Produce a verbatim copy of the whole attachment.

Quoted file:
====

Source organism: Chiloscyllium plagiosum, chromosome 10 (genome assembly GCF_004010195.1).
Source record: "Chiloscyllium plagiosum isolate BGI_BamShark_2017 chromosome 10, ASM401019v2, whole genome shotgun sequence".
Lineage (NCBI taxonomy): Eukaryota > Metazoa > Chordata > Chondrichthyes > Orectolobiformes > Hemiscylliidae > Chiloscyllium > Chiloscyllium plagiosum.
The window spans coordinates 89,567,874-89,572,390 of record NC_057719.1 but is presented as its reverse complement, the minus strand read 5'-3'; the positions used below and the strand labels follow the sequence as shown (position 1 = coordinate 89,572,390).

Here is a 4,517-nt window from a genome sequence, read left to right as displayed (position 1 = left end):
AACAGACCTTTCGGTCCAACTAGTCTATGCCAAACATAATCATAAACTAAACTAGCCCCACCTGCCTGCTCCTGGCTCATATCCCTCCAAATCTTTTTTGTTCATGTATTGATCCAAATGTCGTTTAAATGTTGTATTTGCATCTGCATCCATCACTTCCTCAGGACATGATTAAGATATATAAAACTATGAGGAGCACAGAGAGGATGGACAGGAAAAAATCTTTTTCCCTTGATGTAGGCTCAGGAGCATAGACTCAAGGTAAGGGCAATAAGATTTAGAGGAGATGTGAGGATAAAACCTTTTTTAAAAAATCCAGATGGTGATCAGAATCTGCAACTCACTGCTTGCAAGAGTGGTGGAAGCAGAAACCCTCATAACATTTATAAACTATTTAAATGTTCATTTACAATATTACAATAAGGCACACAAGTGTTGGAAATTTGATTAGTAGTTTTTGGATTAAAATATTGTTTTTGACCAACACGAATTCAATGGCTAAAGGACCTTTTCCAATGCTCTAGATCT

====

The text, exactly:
Source organism: Chiloscyllium plagiosum, chromosome 10 (genome assembly GCF_004010195.1).
Source record: "Chiloscyllium plagiosum isolate BGI_BamShark_2017 chromosome 10, ASM401019v2, whole genome shotgun sequence".
Lineage (NCBI taxonomy): Eukaryota > Metazoa > Chordata > Chondrichthyes > Orectolobiformes > Hemiscylliidae > Chiloscyllium > Chiloscyllium plagiosum.
The window spans coordinates 89,567,874-89,572,390 of record NC_057719.1 but is presented as its reverse complement, the minus strand read 5'-3'; the positions used below and the strand labels follow the sequence as shown (position 1 = coordinate 89,572,390).

Here is a 4,517-nt window from a genome sequence, read left to right as displayed (position 1 = left end):
AACAGACCTTTCGGTCCAACTAGTCTATGCCAAACATAATCATAAACTAAACTAGCCCCACCTGCCTGCTCCTGGCTCATATCCCTCCAAATCTTTTTTGTTCATGTATTGATCCAAATGTCGTTTAAATGTTGTATTTGCATCTGCATCCATCACTTCCTCAGGACATGATTAAGATATATAAAACTATGAGGAGCACAGAGAGGATGGACAGGAAAAAATCTTTTTCCCTTGATGTAGGCTCAGGAGCATAGACTCAAGGTAAGGGCAATAAGATTTAGAGGAGATGTGAGGATAAAACCTTTTTTAAAAAATCCAGATGGTGATCAGAATCTGCAACTCACTGCTTGCAAGAGTGGTGGAAGCAGAAACCCTCATAACATTTATAAACTATTTAAATGTTCATTTACAATATTACAATAAGGCACACAAGTGTTGGAAATTTGATTAGTAGTTTTTGGATTAAAATATTGTTTTTGACCAACACGAATTCAATGGCTAAAGGACCTTTTCCAATGCTCTAGATCT